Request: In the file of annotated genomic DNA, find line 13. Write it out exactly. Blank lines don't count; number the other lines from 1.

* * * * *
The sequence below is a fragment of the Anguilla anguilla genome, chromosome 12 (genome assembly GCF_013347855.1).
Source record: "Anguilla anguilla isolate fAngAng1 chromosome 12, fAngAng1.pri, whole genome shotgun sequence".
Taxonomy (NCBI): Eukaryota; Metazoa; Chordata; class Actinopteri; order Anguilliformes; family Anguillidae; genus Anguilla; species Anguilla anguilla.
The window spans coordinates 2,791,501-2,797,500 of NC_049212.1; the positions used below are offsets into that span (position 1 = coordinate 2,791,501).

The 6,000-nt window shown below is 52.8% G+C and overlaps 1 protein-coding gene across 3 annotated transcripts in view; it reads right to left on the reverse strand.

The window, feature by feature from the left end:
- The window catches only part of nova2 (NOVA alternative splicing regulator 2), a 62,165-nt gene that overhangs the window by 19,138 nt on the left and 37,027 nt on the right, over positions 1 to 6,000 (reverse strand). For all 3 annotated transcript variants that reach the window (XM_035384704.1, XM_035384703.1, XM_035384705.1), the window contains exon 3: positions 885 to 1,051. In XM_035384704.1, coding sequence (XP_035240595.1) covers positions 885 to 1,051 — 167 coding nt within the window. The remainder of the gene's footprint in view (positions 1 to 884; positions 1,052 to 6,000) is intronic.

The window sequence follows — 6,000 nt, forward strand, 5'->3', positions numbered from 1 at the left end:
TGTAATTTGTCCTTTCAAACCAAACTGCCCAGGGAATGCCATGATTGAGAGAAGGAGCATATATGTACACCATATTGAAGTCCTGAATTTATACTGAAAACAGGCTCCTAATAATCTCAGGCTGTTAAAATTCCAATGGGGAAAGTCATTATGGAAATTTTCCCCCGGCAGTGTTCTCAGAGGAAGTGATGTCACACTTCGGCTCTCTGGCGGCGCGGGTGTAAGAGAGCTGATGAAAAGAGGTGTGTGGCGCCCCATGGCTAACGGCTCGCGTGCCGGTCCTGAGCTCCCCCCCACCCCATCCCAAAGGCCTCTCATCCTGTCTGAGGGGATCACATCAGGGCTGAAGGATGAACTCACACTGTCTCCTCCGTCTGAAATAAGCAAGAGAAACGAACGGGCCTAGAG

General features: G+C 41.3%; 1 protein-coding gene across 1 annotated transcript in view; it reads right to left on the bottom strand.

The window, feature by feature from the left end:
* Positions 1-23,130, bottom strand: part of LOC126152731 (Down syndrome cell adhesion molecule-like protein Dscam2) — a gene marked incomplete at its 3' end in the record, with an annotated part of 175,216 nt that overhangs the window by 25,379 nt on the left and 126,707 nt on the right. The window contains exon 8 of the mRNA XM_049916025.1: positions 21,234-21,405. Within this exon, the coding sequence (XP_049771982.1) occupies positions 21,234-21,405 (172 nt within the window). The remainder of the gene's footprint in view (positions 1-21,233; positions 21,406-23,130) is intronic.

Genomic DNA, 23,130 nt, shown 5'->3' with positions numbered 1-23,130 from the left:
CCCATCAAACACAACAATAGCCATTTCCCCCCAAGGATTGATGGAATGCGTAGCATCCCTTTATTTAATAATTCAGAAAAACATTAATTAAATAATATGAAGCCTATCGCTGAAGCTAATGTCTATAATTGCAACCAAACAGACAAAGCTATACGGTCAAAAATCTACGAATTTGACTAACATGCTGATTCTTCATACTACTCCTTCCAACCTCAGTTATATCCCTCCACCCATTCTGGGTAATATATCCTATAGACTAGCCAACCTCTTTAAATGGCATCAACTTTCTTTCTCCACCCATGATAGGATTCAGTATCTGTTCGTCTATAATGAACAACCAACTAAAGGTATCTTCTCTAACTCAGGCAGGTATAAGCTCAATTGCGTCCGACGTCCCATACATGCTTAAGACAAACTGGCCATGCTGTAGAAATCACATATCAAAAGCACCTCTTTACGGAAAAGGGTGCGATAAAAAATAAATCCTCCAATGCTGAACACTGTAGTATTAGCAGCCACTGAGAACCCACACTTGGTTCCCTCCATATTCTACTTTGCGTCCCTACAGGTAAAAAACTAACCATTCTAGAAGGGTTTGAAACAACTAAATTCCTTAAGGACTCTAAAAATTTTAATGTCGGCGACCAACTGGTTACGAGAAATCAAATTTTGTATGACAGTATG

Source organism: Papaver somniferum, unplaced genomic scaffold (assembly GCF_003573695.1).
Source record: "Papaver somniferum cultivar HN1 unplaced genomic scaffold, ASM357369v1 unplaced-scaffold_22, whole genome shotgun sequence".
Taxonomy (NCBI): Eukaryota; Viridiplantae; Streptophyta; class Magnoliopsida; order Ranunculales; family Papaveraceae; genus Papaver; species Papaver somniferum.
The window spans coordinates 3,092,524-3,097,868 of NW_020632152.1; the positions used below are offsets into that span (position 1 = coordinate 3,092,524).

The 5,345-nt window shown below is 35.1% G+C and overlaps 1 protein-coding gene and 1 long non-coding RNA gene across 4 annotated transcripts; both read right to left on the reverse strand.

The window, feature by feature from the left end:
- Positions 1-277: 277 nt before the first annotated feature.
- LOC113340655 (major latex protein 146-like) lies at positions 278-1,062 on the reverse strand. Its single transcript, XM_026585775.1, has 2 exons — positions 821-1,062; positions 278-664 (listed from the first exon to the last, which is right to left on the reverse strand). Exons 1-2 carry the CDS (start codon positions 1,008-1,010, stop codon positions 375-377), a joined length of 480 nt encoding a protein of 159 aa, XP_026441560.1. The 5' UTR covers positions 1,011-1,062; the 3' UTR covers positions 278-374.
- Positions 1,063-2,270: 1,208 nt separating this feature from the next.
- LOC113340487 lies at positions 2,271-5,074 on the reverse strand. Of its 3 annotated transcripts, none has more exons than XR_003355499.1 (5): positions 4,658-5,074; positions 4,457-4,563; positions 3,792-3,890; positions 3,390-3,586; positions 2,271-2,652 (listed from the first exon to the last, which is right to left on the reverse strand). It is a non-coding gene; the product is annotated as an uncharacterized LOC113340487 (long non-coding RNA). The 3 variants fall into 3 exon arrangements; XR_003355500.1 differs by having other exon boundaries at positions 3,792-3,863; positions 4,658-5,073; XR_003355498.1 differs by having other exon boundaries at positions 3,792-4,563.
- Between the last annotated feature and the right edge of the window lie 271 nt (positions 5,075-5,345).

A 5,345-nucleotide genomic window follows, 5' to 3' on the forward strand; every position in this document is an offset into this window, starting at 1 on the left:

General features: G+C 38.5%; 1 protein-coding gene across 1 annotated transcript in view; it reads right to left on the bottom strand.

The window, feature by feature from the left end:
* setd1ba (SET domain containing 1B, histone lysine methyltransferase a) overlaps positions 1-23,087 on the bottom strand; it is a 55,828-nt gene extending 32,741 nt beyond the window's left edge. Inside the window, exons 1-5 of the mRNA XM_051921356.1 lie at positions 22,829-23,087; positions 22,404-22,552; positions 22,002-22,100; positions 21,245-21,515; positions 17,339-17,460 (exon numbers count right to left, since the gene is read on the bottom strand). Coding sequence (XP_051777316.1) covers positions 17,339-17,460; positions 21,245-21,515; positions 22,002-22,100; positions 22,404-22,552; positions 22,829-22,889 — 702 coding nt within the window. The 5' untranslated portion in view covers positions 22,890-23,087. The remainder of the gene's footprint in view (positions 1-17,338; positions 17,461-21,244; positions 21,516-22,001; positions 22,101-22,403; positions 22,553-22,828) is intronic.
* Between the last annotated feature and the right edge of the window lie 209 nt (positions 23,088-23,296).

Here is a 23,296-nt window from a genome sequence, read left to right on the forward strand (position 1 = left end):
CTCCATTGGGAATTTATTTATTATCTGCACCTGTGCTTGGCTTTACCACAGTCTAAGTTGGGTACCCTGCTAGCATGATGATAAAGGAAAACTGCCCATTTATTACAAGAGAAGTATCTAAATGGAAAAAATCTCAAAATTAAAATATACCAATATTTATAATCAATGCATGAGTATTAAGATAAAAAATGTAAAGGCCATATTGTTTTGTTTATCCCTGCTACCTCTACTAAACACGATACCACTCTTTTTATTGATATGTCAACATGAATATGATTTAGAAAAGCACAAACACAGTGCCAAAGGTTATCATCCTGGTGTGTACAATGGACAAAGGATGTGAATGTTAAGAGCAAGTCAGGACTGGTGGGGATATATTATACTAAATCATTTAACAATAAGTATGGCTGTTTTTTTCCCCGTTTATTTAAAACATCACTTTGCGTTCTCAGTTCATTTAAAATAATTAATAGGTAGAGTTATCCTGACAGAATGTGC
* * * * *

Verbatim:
Genomic DNA, 23,130 nt, shown 5'->3' with positions numbered 1-23,130 from the left: